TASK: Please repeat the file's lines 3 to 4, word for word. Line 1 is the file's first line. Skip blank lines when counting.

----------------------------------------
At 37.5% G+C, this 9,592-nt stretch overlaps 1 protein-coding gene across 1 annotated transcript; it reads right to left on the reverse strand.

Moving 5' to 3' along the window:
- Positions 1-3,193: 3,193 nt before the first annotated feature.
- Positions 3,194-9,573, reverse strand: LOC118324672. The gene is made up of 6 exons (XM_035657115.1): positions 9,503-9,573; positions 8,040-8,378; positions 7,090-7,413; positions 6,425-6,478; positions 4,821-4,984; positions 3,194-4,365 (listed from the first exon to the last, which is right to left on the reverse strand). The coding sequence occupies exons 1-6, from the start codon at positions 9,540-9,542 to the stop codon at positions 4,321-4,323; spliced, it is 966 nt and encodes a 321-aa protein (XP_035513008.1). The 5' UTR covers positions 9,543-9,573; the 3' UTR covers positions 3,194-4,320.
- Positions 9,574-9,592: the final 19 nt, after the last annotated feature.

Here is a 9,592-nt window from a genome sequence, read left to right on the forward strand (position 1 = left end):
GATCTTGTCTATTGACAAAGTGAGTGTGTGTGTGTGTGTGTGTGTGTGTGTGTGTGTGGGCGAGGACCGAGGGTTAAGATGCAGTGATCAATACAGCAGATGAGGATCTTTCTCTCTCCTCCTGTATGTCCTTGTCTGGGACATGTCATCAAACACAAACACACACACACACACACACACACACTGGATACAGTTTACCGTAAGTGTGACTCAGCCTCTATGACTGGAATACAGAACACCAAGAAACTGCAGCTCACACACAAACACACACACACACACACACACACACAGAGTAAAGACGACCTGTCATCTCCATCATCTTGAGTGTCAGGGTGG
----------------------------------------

- Positions 1-3,193: 3,193 nt before the first annotated feature.
- Positions 3,194-9,573, reverse strand: LOC118324672. The gene is made up of 6 exons (XM_035657115.1): positions 9,503-9,573; positions 8,040-8,378; positions 7,090-7,413; positions 6,425-6,478; positions 4,821-4,984; positions 3,194-4,365 (listed from the first exon to the last, which is right to left on the reverse strand). The coding sequence occupies exons 1-6, from the start codon at positions 9,540-9,542 to the stop codon at positions 4,321-4,323; spliced, it is 966 nt and encodes a 321-aa protein (XP_035513008.1). The 5' UTR covers positions 9,543-9,573; the 3' UTR covers positions 3,194-4,320.